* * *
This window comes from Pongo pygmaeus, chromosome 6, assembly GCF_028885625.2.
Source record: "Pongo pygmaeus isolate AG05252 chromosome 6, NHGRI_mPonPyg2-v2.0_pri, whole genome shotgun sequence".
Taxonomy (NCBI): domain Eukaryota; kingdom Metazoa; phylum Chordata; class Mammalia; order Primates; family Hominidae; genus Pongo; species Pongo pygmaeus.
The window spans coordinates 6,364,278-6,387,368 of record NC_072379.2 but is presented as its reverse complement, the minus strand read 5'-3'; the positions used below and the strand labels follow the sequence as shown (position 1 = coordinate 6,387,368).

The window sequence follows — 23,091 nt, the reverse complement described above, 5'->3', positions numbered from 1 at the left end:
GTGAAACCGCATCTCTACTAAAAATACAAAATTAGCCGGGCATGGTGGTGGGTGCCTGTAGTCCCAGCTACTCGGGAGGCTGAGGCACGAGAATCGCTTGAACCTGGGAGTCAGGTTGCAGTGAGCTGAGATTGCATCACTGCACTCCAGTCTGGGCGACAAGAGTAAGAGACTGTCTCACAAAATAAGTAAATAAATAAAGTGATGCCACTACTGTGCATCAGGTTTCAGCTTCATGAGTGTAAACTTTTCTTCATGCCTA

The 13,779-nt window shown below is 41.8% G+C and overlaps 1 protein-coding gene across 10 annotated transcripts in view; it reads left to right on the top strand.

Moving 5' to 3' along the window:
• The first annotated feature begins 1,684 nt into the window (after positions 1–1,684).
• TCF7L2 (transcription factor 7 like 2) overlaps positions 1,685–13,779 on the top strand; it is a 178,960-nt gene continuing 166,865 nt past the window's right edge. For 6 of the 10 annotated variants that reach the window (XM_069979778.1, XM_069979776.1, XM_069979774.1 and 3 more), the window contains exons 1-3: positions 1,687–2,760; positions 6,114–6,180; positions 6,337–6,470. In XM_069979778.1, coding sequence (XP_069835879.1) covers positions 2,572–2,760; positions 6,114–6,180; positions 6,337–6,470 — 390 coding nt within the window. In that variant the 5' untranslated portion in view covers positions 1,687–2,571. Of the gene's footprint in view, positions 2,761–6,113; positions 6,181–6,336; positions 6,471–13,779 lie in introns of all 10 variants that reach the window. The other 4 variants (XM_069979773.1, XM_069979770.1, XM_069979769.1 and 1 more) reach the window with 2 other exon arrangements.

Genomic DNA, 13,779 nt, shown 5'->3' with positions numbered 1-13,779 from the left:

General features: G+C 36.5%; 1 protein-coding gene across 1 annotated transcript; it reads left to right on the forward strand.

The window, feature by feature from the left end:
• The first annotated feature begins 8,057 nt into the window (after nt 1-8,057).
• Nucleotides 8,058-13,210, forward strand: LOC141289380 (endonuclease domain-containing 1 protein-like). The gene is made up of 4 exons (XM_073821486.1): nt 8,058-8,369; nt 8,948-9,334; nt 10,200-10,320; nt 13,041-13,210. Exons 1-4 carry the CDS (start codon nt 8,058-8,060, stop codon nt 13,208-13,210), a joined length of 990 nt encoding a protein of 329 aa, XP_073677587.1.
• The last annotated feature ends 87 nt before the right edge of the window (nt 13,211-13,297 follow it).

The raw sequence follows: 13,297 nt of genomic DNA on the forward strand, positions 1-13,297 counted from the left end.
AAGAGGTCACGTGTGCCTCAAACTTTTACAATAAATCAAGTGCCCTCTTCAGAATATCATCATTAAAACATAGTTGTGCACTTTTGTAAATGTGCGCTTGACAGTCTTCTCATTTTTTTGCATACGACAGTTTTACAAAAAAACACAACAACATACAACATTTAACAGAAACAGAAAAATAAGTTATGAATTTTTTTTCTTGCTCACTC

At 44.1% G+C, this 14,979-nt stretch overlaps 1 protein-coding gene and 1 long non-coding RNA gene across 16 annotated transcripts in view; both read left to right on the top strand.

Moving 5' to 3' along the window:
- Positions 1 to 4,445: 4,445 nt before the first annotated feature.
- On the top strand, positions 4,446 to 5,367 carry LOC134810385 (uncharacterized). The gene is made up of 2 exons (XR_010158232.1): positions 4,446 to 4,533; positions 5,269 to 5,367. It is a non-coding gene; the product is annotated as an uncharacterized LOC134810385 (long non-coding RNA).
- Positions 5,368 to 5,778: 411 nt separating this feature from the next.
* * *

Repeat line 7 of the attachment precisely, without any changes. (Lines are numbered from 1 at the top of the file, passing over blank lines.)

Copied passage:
The 13,779-nt window shown below is 41.8% G+C and overlaps 1 protein-coding gene across 10 annotated transcripts in view; it reads left to right on the top strand.